In A Mind Unraveled, Kurt Eichenwald also discusses abusive practices of his first neurologists, how he nearly died when his medications were prescribed at toxic levels over a very long stretch of time. And painfully, he also speaks openly for the first time about a sexual assault he endured after having a seizure in New York City, the details of which he cannot access fully because he was still incapacitated when it happened.

All of these things were horrific for him to endure. They’re also upsetting to read about. But above all, in A Mind Unraveled, Kurt Eichenwald seeks to share his journey of working through trauma and overcoming it. He shares how he moved toward his long hoped for family and career, and how he has integrated these these challenging experiences in ways that have positively formed his identity. Through the book, he is also becoming a public advocate for the epilepsy community.

It’s a phenomenal read. I recommend ordering it.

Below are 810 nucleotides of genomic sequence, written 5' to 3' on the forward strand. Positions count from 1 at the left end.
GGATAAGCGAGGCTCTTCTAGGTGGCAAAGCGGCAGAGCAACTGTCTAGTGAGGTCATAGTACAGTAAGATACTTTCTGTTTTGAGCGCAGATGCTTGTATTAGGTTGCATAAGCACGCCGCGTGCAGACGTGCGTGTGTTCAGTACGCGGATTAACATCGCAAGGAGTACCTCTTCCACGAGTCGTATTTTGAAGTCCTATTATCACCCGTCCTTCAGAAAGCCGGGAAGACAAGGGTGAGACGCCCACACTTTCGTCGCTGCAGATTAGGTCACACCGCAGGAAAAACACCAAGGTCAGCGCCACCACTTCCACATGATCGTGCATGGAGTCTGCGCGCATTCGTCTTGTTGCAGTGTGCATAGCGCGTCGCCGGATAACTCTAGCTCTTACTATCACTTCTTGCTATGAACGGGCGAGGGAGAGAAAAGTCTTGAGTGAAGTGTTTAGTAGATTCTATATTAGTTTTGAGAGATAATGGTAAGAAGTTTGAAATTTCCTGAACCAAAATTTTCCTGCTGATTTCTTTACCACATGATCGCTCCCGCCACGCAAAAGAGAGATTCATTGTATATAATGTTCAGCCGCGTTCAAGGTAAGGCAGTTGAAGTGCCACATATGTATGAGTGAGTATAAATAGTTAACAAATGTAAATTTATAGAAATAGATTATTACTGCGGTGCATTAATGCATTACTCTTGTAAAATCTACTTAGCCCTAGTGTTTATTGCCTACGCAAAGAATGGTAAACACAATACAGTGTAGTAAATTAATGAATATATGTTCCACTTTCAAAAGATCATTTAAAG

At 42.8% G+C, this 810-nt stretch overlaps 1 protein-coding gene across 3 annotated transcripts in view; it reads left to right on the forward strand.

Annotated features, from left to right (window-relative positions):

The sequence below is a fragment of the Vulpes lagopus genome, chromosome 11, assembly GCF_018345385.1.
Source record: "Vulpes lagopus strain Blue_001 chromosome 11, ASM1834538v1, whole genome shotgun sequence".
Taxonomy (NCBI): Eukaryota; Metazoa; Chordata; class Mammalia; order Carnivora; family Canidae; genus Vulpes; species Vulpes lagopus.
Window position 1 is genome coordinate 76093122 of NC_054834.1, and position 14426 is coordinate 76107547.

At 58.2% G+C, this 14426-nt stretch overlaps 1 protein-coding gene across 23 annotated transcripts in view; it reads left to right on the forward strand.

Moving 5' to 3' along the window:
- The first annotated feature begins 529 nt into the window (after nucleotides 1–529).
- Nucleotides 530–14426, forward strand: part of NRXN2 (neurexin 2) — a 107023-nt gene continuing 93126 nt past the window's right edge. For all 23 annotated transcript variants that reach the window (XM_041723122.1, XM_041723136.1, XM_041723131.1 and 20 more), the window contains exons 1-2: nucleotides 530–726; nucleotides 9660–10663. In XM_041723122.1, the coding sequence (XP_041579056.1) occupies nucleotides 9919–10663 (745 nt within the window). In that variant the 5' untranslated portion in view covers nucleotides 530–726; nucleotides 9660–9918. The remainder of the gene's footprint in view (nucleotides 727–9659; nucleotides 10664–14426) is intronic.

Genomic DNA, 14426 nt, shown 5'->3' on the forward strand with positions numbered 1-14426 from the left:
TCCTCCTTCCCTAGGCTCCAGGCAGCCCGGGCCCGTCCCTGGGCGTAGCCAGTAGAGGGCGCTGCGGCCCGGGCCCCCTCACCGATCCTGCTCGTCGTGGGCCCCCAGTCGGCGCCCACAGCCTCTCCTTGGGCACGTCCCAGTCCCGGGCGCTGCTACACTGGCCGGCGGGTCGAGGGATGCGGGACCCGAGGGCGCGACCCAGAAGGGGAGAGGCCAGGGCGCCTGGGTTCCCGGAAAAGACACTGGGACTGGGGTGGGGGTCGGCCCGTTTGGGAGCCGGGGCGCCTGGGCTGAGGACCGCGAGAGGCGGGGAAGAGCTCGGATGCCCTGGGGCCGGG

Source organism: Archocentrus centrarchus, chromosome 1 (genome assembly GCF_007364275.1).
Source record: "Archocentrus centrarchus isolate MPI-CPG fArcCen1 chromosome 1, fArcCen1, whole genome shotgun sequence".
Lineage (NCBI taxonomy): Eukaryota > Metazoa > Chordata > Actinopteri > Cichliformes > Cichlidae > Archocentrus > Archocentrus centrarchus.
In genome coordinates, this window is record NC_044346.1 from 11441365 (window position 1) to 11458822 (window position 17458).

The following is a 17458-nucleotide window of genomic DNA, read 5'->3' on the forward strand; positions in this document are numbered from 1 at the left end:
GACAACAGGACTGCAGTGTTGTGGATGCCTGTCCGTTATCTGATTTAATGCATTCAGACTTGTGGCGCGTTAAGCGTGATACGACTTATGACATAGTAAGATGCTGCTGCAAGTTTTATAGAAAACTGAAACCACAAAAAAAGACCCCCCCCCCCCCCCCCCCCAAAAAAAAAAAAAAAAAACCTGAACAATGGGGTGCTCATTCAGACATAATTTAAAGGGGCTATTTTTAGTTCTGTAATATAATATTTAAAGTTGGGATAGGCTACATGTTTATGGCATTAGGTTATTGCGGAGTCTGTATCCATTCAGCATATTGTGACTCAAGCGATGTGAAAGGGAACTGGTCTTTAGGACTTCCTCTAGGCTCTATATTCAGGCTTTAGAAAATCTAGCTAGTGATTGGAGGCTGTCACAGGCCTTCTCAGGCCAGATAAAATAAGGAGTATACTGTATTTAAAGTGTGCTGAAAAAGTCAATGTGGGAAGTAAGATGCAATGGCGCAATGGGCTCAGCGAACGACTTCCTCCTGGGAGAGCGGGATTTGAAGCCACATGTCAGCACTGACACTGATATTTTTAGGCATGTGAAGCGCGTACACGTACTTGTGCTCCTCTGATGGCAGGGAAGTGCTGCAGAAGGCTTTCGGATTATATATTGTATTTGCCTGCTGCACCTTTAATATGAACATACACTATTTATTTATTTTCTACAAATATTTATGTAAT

Now, here’s my experience engaging the book. . .

In November, I bought A Mind Unraveled at Literati, a local bookstore in Ann Arbor. When the staff member rang it up and handed the book back to me, I had an instant, split-second instinct to funnel the book away into my bag quickly and hide it.

“Oh wait,” I thought, “I don’t have to do that anymore.” I smiled.

I remembered times during my teenage years when I would sneak away secretly to the public library to read whatever I might be able to find about epilepsy, the condition I also had but did not fully understand. By that point, my epilepsy had faded fully into remission. I didn’t have it anymore. But what happened…?

From diagnosis to its natural fading in adolescence (I had a type where that often happens), I kept my epilepsy hidden from everyone. I felt a great deal of shame about what I didn’t fully understand, and I never spoke about any of this until my mid-20s. Now I realize that feelings of shame and secrecy are quite frequent among people with epilepsy, though that need not be the case.